A Henderson, NC man died from a dog attack in May 2012 and the dog’s owner, if his identity is confirmed, could be charged with murder. Eugene Cameron’s naked body was found by police in the driveway of a friend’s house at the end of May.
Cameron’s clothes were in a pile next to his body and the ground was marked with bloody paw prints. A neighbor’s pit bull, named DMX, has been taken into custody and investigators are comparing dental structure with the bite wounds on Cameron’s body. DMX has a reputation in the Person County community for trying to attack other dogs. If DMX’s bite marks match with the punctures on the victim’s body, DMX’s owner could be charged with manslaughter—and the charges could be upgraded to murder if evidence surfaces proving DMX’s aggressive history.
Dog bite laws in NC protect innocent people from suffering the financial duress a single dog attack can bring. Victims deserve compensation for scarring, disfigurement, loss of limb or—in severe cases like Cameron’s above—death benefits for the victim’s family. Careless dog owners should be held accountable.
If you just got attacked by a dog, here are the first things you should do after getting bit:
- Medical attention is a first. Make sure healthcare providers note that your injuries are a result of the dog attack. If you’re unable to identify the dog’s owner, you will have to receive rabies treatment, which could be painful.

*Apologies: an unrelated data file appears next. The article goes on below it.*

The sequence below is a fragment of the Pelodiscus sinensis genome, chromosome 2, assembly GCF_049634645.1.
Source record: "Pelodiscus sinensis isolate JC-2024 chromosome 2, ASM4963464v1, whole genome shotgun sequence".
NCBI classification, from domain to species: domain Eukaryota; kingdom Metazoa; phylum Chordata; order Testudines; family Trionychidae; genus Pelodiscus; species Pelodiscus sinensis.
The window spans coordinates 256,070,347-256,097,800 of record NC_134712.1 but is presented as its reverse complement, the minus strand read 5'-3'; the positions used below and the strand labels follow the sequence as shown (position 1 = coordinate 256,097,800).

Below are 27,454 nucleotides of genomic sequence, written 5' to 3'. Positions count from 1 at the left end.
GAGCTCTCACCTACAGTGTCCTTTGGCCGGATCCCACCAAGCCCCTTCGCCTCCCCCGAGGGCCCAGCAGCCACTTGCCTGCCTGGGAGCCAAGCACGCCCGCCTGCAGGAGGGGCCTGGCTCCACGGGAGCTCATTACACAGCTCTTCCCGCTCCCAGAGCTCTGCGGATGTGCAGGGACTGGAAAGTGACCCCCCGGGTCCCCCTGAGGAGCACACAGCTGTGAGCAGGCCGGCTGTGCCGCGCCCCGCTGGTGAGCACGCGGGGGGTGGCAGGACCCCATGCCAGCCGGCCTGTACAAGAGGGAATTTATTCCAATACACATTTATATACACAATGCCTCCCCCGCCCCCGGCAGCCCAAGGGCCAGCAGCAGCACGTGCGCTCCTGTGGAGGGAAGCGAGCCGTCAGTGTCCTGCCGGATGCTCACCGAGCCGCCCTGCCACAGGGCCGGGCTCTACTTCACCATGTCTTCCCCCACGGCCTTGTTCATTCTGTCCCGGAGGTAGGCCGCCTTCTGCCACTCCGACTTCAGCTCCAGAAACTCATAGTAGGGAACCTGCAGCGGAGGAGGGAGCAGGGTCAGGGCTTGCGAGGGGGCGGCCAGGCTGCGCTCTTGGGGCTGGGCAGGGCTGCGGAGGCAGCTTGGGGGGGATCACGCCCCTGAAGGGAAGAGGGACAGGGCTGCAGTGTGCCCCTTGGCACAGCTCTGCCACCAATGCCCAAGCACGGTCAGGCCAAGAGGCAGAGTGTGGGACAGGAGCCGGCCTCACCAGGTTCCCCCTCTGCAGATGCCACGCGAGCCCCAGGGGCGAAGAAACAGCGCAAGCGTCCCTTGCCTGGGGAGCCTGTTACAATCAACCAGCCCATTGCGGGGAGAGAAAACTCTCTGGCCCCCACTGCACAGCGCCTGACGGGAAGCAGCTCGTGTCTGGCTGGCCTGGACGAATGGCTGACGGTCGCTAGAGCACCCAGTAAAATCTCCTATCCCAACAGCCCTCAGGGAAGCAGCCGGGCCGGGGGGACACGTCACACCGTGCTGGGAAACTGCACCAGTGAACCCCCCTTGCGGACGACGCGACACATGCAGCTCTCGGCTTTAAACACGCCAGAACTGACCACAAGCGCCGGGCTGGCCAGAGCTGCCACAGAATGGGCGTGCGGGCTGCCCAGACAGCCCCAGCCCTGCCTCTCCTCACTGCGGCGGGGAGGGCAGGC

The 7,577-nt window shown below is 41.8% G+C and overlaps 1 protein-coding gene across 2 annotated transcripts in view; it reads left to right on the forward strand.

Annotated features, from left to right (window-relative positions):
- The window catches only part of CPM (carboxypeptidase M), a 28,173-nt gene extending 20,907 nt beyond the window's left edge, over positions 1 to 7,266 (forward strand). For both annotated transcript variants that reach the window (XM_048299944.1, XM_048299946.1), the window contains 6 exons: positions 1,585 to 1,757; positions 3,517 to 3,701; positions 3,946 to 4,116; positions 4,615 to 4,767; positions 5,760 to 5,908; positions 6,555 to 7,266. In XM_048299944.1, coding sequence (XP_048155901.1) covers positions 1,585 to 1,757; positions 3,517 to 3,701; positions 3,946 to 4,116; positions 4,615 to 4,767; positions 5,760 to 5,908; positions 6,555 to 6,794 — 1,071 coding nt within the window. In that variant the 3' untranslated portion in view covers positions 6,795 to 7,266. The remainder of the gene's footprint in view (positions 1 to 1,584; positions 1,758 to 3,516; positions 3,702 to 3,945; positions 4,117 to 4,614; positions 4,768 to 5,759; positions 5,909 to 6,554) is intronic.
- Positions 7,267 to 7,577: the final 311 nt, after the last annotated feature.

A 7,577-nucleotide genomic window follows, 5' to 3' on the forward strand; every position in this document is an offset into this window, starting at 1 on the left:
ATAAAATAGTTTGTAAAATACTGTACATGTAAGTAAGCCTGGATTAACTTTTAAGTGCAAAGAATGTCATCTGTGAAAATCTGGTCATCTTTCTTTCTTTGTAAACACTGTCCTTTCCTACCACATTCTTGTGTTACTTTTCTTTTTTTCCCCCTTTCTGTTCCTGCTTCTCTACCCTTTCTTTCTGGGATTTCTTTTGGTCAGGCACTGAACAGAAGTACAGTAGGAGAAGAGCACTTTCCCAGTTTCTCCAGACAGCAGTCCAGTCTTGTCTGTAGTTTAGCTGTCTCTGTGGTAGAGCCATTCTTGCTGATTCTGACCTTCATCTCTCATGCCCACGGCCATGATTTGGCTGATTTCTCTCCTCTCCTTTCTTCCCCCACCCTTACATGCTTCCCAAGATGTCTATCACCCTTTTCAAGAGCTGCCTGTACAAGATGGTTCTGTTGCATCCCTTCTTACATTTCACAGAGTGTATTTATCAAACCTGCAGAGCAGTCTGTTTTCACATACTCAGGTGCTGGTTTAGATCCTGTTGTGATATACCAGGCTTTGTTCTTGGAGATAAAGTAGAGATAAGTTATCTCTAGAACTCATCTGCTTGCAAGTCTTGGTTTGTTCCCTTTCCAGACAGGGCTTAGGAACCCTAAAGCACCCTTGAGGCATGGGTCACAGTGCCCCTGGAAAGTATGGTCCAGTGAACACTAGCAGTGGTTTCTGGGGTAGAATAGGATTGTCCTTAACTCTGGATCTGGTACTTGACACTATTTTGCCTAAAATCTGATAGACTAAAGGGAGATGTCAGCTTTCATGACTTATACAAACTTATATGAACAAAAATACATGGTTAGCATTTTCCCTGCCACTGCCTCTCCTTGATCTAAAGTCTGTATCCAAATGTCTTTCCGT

- If the dog is loose and you don’t know who the owner is, without compromising your safety or anyone else’s well-being, try and take a picture of the dog with your phone or ask someone nearby if you’re not alone.
- If there are witnesses, get their contact information. If you’re not able to, ask them to take photos of your injuries. If they use their phone, ask them to text and email you the images.
- Once you receive medical attention, contact animal control in the NC county where the attack took place and make a report.
- Contact dog bite lawyers in Raleigh with Brent Adams & Associates to learn your rights.